The Leeds Tab guide to staying happy in quarantine
Being locked in your box room is a recipe for a crisis, but these tips will help
As students, we would usually turn to the sesh or chilling with our mates to deal with the issues and stresses of everyday life. One trip down to the Original Oak, and you’ve somehow ended up in Box without any shoes on and not a care in the world. No need for a counsellor when you have your best mates to get drunk with.
But with lockdown in place it can leave us feeling lonely, cut-off and apprehensive about what the future might hold. Many students are locked away from family and friends, forced to stay inside our little box rooms with people we have only known for a couple of months. Being cut off from the rest of the world including our friends and family outside of our immediate bubble can be very daunting. It becomes easy to fall into traps which affect your mental health.
So, what is there to do aside from sit in bed, order a Pizza Cano, and wonder how life got to this point?
It’s important to keep your mind and soul happy whilst you are in lockdown, so we’ve put together a short list of things that might just brighten up your day.
Take a walk
This may seem obvious, but go out for a walk! Taking some time for yourself and allowing yourself to become immersed in nature can have a positive effect on your mental health and wellbeing. Being inside all day isn’t healthy for anyone in general and walking can help improve self-perception, self-esteem, mood and sleep quality. It even reduces stress, anxiety and fatigue. Plus it’s hard to feel sad when looking at a beautiful sunset. We recommend Roundhay Park or Golden Acre park if you have a car, the Meanwood Valley Trail or little walk around Woodhouse Moor if you don’t’, or a trip to Malham Cove in the Yorkshire Dales.
Plan for the future
Planning and looking forward to the future is a good tip for getting out of a slump. A lot of the time, planning events in the future can provide something that will motivate you and keep you looking forwards to better things. When getting in a slump the worst part can be the thought of it never changing, that you might just be in the position you are in forever with no way out. So, make plans with your friends for housing next year, get the best houses by Hyde Park first and go to some viewings together. Plan a holiday and an itinerary to get yourself excited again. Whether it be looking at what’s showing at Hyde Park Picture House, or deciding whether you’ll go to Warehouse or Fruity first after lockdown, anything floats your motivation boat will do.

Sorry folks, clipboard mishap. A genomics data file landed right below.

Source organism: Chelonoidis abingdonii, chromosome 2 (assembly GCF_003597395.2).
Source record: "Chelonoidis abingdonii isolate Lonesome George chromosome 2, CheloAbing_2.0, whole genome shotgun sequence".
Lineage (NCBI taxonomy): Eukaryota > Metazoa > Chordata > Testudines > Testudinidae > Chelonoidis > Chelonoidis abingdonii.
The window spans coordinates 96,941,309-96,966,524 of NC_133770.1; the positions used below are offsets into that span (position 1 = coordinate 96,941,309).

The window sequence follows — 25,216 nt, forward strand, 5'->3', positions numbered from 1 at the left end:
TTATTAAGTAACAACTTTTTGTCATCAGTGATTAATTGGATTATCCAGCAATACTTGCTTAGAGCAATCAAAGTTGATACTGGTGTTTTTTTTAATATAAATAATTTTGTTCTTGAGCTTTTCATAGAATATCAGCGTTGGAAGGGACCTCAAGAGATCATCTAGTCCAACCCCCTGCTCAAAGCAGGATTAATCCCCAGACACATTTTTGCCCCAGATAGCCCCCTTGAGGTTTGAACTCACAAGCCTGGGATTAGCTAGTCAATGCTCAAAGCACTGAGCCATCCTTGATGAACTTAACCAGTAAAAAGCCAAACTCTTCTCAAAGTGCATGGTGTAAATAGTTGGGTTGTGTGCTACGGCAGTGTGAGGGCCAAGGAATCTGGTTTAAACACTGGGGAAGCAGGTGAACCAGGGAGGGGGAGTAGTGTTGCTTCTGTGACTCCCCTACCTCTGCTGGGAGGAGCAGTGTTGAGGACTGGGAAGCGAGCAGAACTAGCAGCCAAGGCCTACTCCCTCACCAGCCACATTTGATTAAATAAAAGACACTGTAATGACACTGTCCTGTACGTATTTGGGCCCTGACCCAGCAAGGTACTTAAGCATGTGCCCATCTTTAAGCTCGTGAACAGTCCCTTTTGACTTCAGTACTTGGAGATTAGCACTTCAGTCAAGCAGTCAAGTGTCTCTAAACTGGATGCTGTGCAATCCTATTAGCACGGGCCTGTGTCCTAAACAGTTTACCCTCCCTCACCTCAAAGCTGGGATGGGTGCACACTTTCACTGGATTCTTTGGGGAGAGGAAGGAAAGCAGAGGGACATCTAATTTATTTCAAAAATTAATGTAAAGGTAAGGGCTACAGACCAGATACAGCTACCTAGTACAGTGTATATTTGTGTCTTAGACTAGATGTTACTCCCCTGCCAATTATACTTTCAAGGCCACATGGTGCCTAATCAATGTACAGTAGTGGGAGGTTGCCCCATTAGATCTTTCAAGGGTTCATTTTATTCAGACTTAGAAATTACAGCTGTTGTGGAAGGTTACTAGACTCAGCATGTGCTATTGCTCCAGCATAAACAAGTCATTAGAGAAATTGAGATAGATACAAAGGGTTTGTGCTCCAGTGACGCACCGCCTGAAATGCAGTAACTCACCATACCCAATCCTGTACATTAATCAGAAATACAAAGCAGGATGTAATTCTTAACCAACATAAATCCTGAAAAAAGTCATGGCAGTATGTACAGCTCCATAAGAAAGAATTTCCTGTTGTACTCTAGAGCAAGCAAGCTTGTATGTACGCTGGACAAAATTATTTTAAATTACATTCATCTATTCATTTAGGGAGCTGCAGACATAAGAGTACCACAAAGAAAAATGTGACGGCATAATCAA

Move your body
Exercise is another one that can benefit mental health in a big way. Exercise releases endorphins, which is your body’s way of reducing your reception of pain. Meaning you are actually able to deal with stress and any issues a lot better after a good run or yoga session. It has also been proven that physically active people have up to a 30 per cent reduced risk of becoming depressed. What else could be better for you than improving your mental health at the same time as getting rid of the beer belly?
Start something you’ve been avoiding
Get started on that thing you’ve been putting off. Whether it’s an email you need to send or starting that daunting 3,000 word essay you’ve been pretending doesn’t exist, you will feel unimaginably better once you have accomplished it. The little stresses of everyday life can really add up and become overwhelming if allowed to build. Just tackling each little stress one at a time will have monumentally positive affects on your anxiety and overall wellbeing.
Positive thinking is key! As the roman philosopher Marcus Aurelius said: “Our life is what our thoughts make it”. If you are thinking negatively, this can make your mental state worse. It’s difficult to get away from negative thoughts but once you start thinking positively, you will be more likely to attract positive things. Practising mindfulness can be a useful activity when trying to become more positive. Mindfulness involves anchoring your five senses and concentrating on your positive emotions. So whack on a YouTube meditation video, light some candles, and take a minute to focus on the present moment.
Keep an eye on your pals
It’s important that we all look out for each other in these times, so if you see anyone you know acting differently, they might just need to talk. Sitting down, having a chat and just listening to them can do the world of good. It can be really difficult to reach out sometimes, but it can be so helpful for someone to sit with you and notice you needed that extra helping hand.
It’s important to remember it isn’t actually illegal for you to go home from university if you are struggling with your mental health. However, not everyone has a home to go to, so we have compiled some resources if you need a little extra help regarding your mental health. Please don’t ever suffer in silence. Reach out if you need it.
You can call the Samaritans (for everyone) on 116 123 or email [email protected], call CALM (for men) on 0800 58 58 58 from 5pm to midnight every day, call Papyrus (for people under 35) on 0800 068 41 41, 9am to midnight every day, text 07860 039967, or email them at [email protected], or call Anxiety UK (for people diagnosed with anxiety or related conditions) 03444 775 774 Monday to Friday, 9.30am to 5.30pm.